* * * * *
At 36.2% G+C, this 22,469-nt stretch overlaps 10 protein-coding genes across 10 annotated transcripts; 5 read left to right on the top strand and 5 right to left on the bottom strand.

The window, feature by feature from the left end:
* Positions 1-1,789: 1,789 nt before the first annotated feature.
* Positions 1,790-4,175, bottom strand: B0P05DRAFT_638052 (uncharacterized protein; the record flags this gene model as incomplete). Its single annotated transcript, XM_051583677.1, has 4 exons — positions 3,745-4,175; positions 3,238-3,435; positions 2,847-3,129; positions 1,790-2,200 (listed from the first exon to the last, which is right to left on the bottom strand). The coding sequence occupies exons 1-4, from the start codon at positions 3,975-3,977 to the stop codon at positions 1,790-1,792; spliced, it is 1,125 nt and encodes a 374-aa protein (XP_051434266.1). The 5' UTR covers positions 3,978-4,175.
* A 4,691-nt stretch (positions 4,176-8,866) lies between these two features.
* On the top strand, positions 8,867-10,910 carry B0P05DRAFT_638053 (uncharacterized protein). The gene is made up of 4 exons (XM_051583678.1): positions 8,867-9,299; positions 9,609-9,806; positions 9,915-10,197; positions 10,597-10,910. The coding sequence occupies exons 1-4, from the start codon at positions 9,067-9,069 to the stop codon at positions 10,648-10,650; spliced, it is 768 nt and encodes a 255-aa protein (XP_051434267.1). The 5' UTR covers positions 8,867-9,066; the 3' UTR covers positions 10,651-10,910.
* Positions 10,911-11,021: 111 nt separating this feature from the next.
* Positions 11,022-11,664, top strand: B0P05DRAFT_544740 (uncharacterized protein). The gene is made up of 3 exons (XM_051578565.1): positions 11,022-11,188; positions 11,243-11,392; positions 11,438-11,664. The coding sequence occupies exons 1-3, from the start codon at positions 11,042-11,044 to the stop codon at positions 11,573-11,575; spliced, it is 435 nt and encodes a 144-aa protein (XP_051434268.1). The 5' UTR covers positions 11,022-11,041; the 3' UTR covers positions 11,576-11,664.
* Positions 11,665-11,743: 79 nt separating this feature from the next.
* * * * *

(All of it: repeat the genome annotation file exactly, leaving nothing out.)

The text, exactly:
At 36.2% G+C, this 22,469-nt stretch overlaps 10 protein-coding genes across 10 annotated transcripts; 5 read left to right on the top strand and 5 right to left on the bottom strand.

The window, feature by feature from the left end:
* Positions 1-1,789: 1,789 nt before the first annotated feature.
* Positions 1,790-4,175, bottom strand: B0P05DRAFT_638052 (uncharacterized protein; the record flags this gene model as incomplete). Its single annotated transcript, XM_051583677.1, has 4 exons — positions 3,745-4,175; positions 3,238-3,435; positions 2,847-3,129; positions 1,790-2,200 (listed from the first exon to the last, which is right to left on the bottom strand). The coding sequence occupies exons 1-4, from the start codon at positions 3,975-3,977 to the stop codon at positions 1,790-1,792; spliced, it is 1,125 nt and encodes a 374-aa protein (XP_051434266.1). The 5' UTR covers positions 3,978-4,175.
* A 4,691-nt stretch (positions 4,176-8,866) lies between these two features.
* On the top strand, positions 8,867-10,910 carry B0P05DRAFT_638053 (uncharacterized protein). The gene is made up of 4 exons (XM_051583678.1): positions 8,867-9,299; positions 9,609-9,806; positions 9,915-10,197; positions 10,597-10,910. The coding sequence occupies exons 1-4, from the start codon at positions 9,067-9,069 to the stop codon at positions 10,648-10,650; spliced, it is 768 nt and encodes a 255-aa protein (XP_051434267.1). The 5' UTR covers positions 8,867-9,066; the 3' UTR covers positions 10,651-10,910.
* Positions 10,911-11,021: 111 nt separating this feature from the next.
* Positions 11,022-11,664, top strand: B0P05DRAFT_544740 (uncharacterized protein). The gene is made up of 3 exons (XM_051578565.1): positions 11,022-11,188; positions 11,243-11,392; positions 11,438-11,664. The coding sequence occupies exons 1-3, from the start codon at positions 11,042-11,044 to the stop codon at positions 11,573-11,575; spliced, it is 435 nt and encodes a 144-aa protein (XP_051434268.1). The 5' UTR covers positions 11,022-11,041; the 3' UTR covers positions 11,576-11,664.
* Positions 11,665-11,743: 79 nt separating this feature from the next.